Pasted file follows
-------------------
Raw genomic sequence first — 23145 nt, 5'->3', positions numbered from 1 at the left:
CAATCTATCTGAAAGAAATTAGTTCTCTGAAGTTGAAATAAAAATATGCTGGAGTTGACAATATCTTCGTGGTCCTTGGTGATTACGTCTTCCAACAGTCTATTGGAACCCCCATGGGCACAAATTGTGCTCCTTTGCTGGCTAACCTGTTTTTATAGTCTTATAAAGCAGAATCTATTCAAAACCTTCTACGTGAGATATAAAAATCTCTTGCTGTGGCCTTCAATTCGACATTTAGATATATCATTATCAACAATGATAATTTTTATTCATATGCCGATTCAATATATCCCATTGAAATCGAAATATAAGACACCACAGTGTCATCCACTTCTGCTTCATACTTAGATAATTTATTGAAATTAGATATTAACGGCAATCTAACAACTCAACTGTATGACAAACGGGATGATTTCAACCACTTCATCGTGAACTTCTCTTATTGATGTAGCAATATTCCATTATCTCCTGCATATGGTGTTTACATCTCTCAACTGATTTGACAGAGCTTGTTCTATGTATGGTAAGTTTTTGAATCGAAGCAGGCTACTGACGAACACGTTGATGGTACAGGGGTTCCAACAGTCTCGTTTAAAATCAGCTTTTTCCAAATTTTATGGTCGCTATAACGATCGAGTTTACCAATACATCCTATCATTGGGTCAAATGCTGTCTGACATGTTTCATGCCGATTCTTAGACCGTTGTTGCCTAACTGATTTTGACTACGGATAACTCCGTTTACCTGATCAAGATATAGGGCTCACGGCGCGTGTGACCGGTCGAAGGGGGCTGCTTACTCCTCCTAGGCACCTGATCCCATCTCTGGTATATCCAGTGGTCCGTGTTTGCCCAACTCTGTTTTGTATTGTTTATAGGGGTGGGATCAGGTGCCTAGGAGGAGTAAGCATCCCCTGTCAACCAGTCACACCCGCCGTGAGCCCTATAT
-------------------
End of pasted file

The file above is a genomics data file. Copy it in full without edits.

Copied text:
Raw genomic sequence first — 23145 nt, 5'->3', positions numbered from 1 at the left:
CAATCTATCTGAAAGAAATTAGTTCTCTGAAGTTGAAATAAAAATATGCTGGAGTTGACAATATCTTCGTGGTCCTTGGTGATTACGTCTTCCAACAGTCTATTGGAACCCCCATGGGCACAAATTGTGCTCCTTTGCTGGCTAACCTGTTTTTATAGTCTTATAAAGCAGAATCTATTCAAAACCTTCTACGTGAGATATAAAAATCTCTTGCTGTGGCCTTCAATTCGACATTTAGATATATCATTATCAACAATGATAATTTTTATTCATATGCCGATTCAATATATCCCATTGAAATCGAAATATAAGACACCACAGTGTCATCCACTTCTGCTTCATACTTAGATAATTTATTGAAATTAGATATTAACGGCAATCTAACAACTCAACTGTATGACAAACGGGATGATTTCAACCACTTCATCGTGAACTTCTCTTATTGATGTAGCAATATTCCATTATCTCCTGCATATGGTGTTTACATCTCTCAACTGATTTGACAGAGCTTGTTCTATGTATGGTAAGTTTTTGAATCGAAGCAGGCTACTGACGAACACGTTGATGGTACAGGGGTTCCAACAGTCTCGTTTAAAATCAGCTTTTTCCAAATTTTATGGTCGCTATAACGATCGAGTTTACCAATACATCCTATCATTGGGTCAAATGCTGTCTGACATGTTTCATGCCGATTCTTAGACCGTTGTTGCCTAACTGATTTTGACTACGGATAACTCCGTTTACCTGATCAAGATATAGGGCTCACGGCGCGTGTGACCGGTCGAAGGGGGCTGCTTACTCCTCCTAGGCACCTGATCCCATCTCTGGTATATCCAGTGGTCCGTGTTTGCCCAACTCTGTTTTGTATTGTTTATAGGGGTGGGATCAGGTGCCTAGGAGGAGTAAGCATCCCCTGTCAACCAGTCACACCCGCCGTGAGCCCTATAT